Many Addiction Centers Won’t Use Medication-Assisted Treatment

therapist listening to her patient

According to US News, the majority of drug and alcohol treatment centers in the United States don’t offer three standard Medication-Assisted Treatment (MAT) services, even though the U.S. Food and Drug Administration recommends and encourages them for people with opioid use disorder.

Only six percent of treatment centers in the United States offered all three medications, while about thirty-six percent of treatment centers offer one MAT drug for opioid users.

MAT drugs help users curb their desire to use, or help with other side-effects and withdrawal symptoms. Buprenorphine, naltrexone, and methadone are the only drugs approved by the FDA for long-term treatment of opioid use disorder. The drugs are viewed as safe and effective by regulators and researchers, but often there is a stigma attached to the medications. Many treatment centers prefer to use traditional therapy and 12-step meetings rather than provide clinical services.

Dr. Ramin Mojtabai, a professor of mental health at the Johns Hopkins School of Public Health in Baltimore and lead study author, and his team analyzed 10,000 surveys from people who attended outpatient centers conducted by the U.S. Substance Abuse and Mental Health Services Administration (SAMHSA) between 2007 and 2016.

The government is hoping to change the way that treatment centers help their clients.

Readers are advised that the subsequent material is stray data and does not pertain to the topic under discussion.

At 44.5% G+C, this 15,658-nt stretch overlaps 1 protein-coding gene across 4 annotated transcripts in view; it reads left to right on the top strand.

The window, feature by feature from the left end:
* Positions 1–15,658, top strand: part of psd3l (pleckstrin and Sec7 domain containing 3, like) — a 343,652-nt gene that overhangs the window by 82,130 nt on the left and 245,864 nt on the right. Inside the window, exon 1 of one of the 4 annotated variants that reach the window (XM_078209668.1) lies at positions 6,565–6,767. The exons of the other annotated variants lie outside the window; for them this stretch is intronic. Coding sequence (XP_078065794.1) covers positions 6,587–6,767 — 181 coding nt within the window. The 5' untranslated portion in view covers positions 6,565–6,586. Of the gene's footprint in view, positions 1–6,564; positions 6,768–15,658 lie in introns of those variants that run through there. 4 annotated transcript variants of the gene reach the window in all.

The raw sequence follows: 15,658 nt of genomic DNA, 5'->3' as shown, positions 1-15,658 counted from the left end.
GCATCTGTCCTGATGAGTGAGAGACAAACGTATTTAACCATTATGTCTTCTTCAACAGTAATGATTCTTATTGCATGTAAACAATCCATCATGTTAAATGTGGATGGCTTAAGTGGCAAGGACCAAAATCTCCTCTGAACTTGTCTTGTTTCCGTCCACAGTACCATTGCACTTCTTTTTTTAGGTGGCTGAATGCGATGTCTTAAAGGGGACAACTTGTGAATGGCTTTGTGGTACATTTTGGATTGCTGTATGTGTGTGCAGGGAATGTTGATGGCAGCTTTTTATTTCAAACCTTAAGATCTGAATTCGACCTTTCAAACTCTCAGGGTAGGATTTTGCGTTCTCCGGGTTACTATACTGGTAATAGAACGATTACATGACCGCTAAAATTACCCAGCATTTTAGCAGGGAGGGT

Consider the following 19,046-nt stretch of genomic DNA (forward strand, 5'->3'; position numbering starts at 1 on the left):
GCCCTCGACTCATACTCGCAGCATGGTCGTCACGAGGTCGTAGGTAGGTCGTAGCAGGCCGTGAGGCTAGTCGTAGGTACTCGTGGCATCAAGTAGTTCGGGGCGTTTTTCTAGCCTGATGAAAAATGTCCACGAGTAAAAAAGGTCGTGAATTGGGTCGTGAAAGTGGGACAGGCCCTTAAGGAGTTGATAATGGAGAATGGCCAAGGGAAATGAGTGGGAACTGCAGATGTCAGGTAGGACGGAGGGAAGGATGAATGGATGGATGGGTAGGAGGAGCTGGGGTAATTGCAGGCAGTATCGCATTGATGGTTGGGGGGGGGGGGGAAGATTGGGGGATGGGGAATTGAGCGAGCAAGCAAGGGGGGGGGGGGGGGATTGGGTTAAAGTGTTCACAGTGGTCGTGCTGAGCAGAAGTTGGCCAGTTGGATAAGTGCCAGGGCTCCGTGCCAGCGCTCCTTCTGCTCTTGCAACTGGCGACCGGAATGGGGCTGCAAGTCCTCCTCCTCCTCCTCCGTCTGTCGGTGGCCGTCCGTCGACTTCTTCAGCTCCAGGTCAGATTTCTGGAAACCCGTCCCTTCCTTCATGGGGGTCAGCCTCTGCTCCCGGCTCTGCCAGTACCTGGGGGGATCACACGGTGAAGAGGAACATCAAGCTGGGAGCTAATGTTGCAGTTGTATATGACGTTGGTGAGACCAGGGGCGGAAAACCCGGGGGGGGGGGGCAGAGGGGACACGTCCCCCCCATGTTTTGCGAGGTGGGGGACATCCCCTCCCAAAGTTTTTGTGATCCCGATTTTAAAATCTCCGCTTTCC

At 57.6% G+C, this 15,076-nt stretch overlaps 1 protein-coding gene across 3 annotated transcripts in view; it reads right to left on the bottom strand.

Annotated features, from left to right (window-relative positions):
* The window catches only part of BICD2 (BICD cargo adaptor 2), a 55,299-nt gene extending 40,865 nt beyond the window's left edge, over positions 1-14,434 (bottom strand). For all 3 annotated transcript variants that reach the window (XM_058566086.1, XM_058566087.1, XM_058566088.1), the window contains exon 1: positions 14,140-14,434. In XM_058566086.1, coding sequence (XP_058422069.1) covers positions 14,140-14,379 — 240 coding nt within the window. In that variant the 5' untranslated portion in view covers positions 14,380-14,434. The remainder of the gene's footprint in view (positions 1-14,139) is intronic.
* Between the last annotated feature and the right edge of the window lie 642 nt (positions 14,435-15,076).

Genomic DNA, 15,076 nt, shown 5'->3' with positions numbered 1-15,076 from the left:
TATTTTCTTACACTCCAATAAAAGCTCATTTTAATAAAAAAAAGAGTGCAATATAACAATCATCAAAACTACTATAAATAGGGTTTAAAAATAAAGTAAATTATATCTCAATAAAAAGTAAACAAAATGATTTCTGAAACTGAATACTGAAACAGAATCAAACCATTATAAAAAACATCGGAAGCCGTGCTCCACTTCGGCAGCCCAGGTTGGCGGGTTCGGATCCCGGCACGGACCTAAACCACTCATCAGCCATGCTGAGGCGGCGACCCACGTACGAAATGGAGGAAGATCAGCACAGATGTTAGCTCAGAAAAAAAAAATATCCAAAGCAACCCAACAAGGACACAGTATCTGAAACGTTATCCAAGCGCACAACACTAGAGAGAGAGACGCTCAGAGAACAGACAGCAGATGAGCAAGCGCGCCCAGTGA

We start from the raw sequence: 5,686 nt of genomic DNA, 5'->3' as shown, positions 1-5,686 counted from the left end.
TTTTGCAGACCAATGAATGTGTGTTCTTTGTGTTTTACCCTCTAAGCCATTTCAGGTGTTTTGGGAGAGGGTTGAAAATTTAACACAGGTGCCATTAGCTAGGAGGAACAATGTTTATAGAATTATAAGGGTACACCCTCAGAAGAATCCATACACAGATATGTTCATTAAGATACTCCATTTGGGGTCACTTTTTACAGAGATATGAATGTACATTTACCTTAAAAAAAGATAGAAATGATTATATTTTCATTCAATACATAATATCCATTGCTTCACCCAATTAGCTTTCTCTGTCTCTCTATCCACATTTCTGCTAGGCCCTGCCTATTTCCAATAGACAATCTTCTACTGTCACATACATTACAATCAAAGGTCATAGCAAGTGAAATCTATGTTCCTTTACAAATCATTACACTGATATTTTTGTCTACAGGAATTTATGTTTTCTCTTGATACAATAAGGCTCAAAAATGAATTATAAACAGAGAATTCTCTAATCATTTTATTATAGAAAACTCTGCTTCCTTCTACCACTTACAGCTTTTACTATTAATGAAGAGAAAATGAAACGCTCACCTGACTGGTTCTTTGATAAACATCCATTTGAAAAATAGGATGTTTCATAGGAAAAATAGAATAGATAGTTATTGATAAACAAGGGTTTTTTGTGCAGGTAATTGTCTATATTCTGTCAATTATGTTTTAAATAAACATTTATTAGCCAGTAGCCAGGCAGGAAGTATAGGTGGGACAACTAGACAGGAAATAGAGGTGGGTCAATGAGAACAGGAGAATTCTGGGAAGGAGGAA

“The Trump Administration is pursuing every opportunity to address our country’s opioid epidemic and support patients struggling with opioid use disorder. This work at HHS includes placing a special priority on ensuring access to a full range of safe and effective options for medication-assisted treatment,” said HHS Secretary Alex Azar last August, when recommending MAT as a new standard of drug and alcohol treatment. “The evidence is clear: medication-assisted treatment works, and it is a key piece of defeating the drug crisis facing our country. The FDA’s new guidelines have the potential to bring new medications to market that are more closely tailored to patient needs and help give Americans facing addiction a better chance at recovery.”

However, progress is still being made as the treatment profession changes and adapts to the new climate that combines science with traditional treatment, such as talk therapy and 12-step programs. Addition federal funding for research and training for people currently in the industry would probably speed the process.

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